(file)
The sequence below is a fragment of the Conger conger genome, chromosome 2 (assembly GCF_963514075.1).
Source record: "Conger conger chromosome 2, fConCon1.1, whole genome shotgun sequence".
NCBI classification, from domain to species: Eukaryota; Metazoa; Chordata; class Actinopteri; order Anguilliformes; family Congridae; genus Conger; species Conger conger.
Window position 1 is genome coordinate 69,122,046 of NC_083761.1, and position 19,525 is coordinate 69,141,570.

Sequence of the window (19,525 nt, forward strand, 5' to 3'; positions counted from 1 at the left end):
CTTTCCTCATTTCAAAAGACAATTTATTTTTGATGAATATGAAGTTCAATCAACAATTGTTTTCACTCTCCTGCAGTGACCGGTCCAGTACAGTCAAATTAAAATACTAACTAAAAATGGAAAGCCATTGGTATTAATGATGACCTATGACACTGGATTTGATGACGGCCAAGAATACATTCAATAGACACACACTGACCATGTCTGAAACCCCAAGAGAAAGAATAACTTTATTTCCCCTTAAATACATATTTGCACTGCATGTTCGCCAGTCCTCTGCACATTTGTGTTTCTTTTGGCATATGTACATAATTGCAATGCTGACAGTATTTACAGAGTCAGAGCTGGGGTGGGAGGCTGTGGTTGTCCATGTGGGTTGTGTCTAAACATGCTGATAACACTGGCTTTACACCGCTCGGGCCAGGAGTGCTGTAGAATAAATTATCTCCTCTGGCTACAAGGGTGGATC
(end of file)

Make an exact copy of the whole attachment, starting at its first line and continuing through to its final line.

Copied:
The sequence below is a fragment of the Conger conger genome, chromosome 2 (assembly GCF_963514075.1).
Source record: "Conger conger chromosome 2, fConCon1.1, whole genome shotgun sequence".
NCBI classification, from domain to species: Eukaryota; Metazoa; Chordata; class Actinopteri; order Anguilliformes; family Congridae; genus Conger; species Conger conger.
Window position 1 is genome coordinate 69,122,046 of NC_083761.1, and position 19,525 is coordinate 69,141,570.

Sequence of the window (19,525 nt, forward strand, 5' to 3'; positions counted from 1 at the left end):
CTTTCCTCATTTCAAAAGACAATTTATTTTTGATGAATATGAAGTTCAATCAACAATTGTTTTCACTCTCCTGCAGTGACCGGTCCAGTACAGTCAAATTAAAATACTAACTAAAAATGGAAAGCCATTGGTATTAATGATGACCTATGACACTGGATTTGATGACGGCCAAGAATACATTCAATAGACACACACTGACCATGTCTGAAACCCCAAGAGAAAGAATAACTTTATTTCCCCTTAAATACATATTTGCACTGCATGTTCGCCAGTCCTCTGCACATTTGTGTTTCTTTTGGCATATGTACATAATTGCAATGCTGACAGTATTTACAGAGTCAGAGCTGGGGTGGGAGGCTGTGGTTGTCCATGTGGGTTGTGTCTAAACATGCTGATAACACTGGCTTTACACCGCTCGGGCCAGGAGTGCTGTAGAATAAATTATCTCCTCTGGCTACAAGGGTGGATC